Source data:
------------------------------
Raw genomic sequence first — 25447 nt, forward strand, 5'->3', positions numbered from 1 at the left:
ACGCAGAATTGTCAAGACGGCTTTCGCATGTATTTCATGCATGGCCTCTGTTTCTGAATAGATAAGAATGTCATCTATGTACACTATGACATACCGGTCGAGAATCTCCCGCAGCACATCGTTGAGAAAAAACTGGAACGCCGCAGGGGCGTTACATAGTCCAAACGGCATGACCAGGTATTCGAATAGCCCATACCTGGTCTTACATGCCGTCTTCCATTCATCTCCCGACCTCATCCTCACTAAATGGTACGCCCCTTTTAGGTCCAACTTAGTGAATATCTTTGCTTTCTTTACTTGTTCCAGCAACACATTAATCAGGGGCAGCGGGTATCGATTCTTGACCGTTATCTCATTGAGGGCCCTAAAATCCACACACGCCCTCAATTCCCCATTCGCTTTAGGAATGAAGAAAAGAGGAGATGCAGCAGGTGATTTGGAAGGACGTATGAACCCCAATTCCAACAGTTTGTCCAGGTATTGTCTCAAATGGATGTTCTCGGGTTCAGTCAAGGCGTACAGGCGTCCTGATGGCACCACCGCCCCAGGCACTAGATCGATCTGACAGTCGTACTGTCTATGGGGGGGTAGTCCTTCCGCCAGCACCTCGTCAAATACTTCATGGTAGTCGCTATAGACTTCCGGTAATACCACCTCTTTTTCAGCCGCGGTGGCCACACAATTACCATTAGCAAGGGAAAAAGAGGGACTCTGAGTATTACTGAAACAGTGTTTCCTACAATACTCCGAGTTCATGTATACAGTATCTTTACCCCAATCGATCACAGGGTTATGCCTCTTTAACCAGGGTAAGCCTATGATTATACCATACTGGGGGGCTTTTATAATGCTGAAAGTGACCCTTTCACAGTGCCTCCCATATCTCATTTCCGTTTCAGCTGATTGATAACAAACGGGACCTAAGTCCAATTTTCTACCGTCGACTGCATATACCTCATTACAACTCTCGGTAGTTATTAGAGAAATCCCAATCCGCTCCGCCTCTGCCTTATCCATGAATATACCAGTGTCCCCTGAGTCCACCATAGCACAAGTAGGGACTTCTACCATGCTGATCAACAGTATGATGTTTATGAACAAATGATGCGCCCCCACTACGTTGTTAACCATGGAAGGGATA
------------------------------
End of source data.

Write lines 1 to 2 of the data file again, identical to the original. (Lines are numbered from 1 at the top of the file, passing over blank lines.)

Raw genomic sequence first — 25447 nt, forward strand, 5'->3', positions numbered from 1 at the left:
ACGCAGAATTGTCAAGACGGCTTTCGCATGTATTTCATGCATGGCCTCTGTTTCTGAATAGATAAGAATGTCATCTATGTACACTATGACATACCGGTCGAGAATCTCCCGCAGCACATCGTTGAGAAAAAACTGGAACGCCGCAGGGGCGTTACATAGTCCAAACGGCATGACCAGGTATTCGAATAGCCCATACCTGGTCTTACATGCCGTCTTCCATTCATCTCCCGACCTCATCCTCACTAAATGGTACGCCCCTTTTAGGTCCAACTTAGTGAATATCTTTGCTTTCTTTACTTGTTCCAGCAACACATTAATCAGGGGCAGCGGGTATCGATTCTTGACCGTTATCTCATTGAGGGCCCTAAAATCCACACACGCCCTCAATTCCCCATTCGCTTTAGGAATGAAGAAAAGAGGAGATGCAGCAGGTGATTTGGAAGGACGTATGAACCCCAATTCCAACAGTTTGTCCAGGTATTGTCTCAAATGGATGTTCTCGGGTTCAGTCAAGGCGTACAGGCGTCCTGATGGCACCACCGCCCCAGGCACTAGATCGATCTGACAGTCGTACTGTCTATGGGGGGGTAGTCCTTCCGCCAGCACCTCGTCAAATACTTCATGGTAGTCGCTATAGACTTCCGGTAATACCACCTCTTTTTCAGCCGCGGTGGCCACACAATTACCATTAGCAAGGGAAAAAGAGGGACTCTGAGTATTACTGAAACAGTGTTTCCTACAATACTCCGAGTTCATGTATACAGTATCTTTACCCCAATCGATCACAGGGTTATGCCTCTTTAACCAGGGTAAGCCTATGATTATACCATACTGGGGGGCTTTTATAATGCTGAAAGTGACCCTTTCACAGTGCCTCCCATATCTCATTTCCGTTTCAGCTGATTGATAACAAACGGGACCTAAGTCCAATTTTCTACCGTCGACTGCATATACCTCATTACAACTCTCGGTAGTTATTAGAGAAATCCCAATCCGCTCCGCCTCTGCCTTATCCATGAATATACCAGTGTCCCCTGAGTCCACCATAGCACAAGTAGGGACTTCTACCATGCTGATCAACAGTATGATGTTTATGAACAAATGATGCGCCCCCACTACGTTGTTAACCATGGAAGGGATA